Following the publication of his article "Do Actions Speak Louder than Words? An Empirical Investigation of Corporate Environmental Reputation" within the academic journal Acounting Organizations and Society, ESSEC ProfessorCharles Cho answered a few questions about the difficulty in identifying a truly green business.
How do businesses report on their sustainability initiatives?
When firms communicate on their sustainability initiatives, we call this “environmental disclosure.” This can include anything from statements in regards to how the company cares about the environment, their environmental policies, projects to control pollution etc. These can be simple mentions in corporate annual reports or full-blown stand-alone sustainability reports in which the entire document is dedicated to this type of information.
More and more companies – and not only those working in environmentally sensitive industries – are disclosing information about their potential environmental impacts. Today, even industries where you wouldn’t automatically think about environmental concerns – like banks or financial services – are jumping on the bandwagon. I cannot think of a large company today that does not disclose on its environmental activities. The catch is, today’s tendency to disclose environmental information is often not so much about transparency as it is about marketing. That’s where we run into the term “greenwashing.”
What is greenwashing?
“Greenwashing” is when a company presents or markets itself as being sustainable or environmentally responsible without effectively backing up the claim. This is encouraged by the fact that many environmental reports are completely unregulated and allow companies to present information inaccurately. In my research, my co-authors and I recently ran across many companies that included graphs showing a sharp decrease in carbon emissions. When we looked more closely, we actually found that the scale was wrong and that they were making the decrease in emissions appear much more dramatic than what in reality occurred.
Even when these reports are audited, we have some debate about whether the audit is valid. Whereas these reports were originally intended as a means for transparency, they have become more of an impression management tool and have allowed certain environmental offenders to “greenwash”.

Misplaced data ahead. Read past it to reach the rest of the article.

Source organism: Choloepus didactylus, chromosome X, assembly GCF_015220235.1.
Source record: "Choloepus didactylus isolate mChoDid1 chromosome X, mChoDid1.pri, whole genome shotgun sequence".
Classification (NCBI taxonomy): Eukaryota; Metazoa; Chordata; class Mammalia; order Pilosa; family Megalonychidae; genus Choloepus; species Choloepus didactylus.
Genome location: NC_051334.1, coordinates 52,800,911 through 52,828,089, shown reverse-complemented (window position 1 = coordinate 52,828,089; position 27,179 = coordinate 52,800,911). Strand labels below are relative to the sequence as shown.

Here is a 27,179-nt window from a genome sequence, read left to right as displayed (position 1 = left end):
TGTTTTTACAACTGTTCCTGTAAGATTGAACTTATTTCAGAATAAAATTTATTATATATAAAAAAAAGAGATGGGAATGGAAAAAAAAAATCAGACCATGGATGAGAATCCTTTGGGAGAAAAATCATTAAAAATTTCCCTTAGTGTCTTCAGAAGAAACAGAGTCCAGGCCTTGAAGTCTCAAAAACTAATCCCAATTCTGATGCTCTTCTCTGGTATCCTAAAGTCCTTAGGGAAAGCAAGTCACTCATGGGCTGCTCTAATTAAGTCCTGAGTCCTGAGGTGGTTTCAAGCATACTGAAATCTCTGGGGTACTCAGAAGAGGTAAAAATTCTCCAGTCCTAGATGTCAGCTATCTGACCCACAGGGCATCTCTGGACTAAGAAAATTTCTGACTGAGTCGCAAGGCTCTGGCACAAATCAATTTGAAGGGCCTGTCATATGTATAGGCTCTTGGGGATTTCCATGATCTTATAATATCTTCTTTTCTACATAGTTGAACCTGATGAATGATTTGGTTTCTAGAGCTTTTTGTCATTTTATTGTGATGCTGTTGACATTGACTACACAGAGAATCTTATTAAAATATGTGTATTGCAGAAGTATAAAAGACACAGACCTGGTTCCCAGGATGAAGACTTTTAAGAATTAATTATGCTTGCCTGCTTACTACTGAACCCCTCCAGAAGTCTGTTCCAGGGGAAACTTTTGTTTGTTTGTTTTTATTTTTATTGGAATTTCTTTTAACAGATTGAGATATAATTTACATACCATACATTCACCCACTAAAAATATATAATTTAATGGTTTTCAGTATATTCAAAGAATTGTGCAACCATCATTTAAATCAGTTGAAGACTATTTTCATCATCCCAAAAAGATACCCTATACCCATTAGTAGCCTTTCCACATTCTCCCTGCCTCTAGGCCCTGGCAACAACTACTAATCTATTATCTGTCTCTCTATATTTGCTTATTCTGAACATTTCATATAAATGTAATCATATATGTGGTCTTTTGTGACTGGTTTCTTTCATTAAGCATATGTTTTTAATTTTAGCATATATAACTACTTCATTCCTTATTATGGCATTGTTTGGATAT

What then distinguishes a truly ‘green’ company?
Truly sustainable, environmentally conscious companies are not always the ones who say the most or speak the loudest on their commitment to the environment. In fact, the opposite can even be true. Research shows that firms which are performing poorly tend to disclose more extensively – they draw focus towards things that are not necessarily related to their poor performance, they talk about the environment as though they’re being proactive, and the worse they do, the more they talk. Companies that greenwash understand they don’t necessarily have to do well to have a good reputation; all they really need to do is say nice things.
The purpose of our recent study – “Do Actions Speak Louder than Words? An Empirical Investigation of Corporate Environmental Reputation” – is really to make companies more accountable, to draw attention to the problems inherent in environmental disclosure. To break free from this tendency to greenwash we need to recognize the problem and draw public attention to falsely marketed “green” companies. People should really look closely at real performance measures to distinguish the truly green firms, and they should be especially aware when a company talks a lot about their ‘commitment’ in a glossy way. They should beware of firms using the term “green” as a marketing tool.
Can you name a company who is sincere with their sustainable image?
When I was teaching in an executive program at Concordia University in Canada, I worked with Rona, a Canadian hardware chain. They asked me to put together an executive program for their store managers and executive managers on business ethics and sustainability. In my research, I’m often looking at data and analyzing firms’ commitment to sustainability but I really had the opportunity to get to know Rona because I had to teach them all day long. They really stand out in my mind as a good example.
As with many truly “green” firms, they don’t actually do a lot of glossy reporting on their CSR initiatives. Rona actively avoids using anything that might be perceived as greenwashing. They report and communicate exclusively on what they are really doing, in concrete terms, backed up by facts.
In all honesty, I was skeptical about the environmental commitment of a large, publicly traded, profit-based company like this. I was pleasantly surprised and impressed by what I found, which was real sincerity and a desire to combat this trend to greenwash.
Ultimately, this example really underlines the fact that truly green companies are not always easy to spot.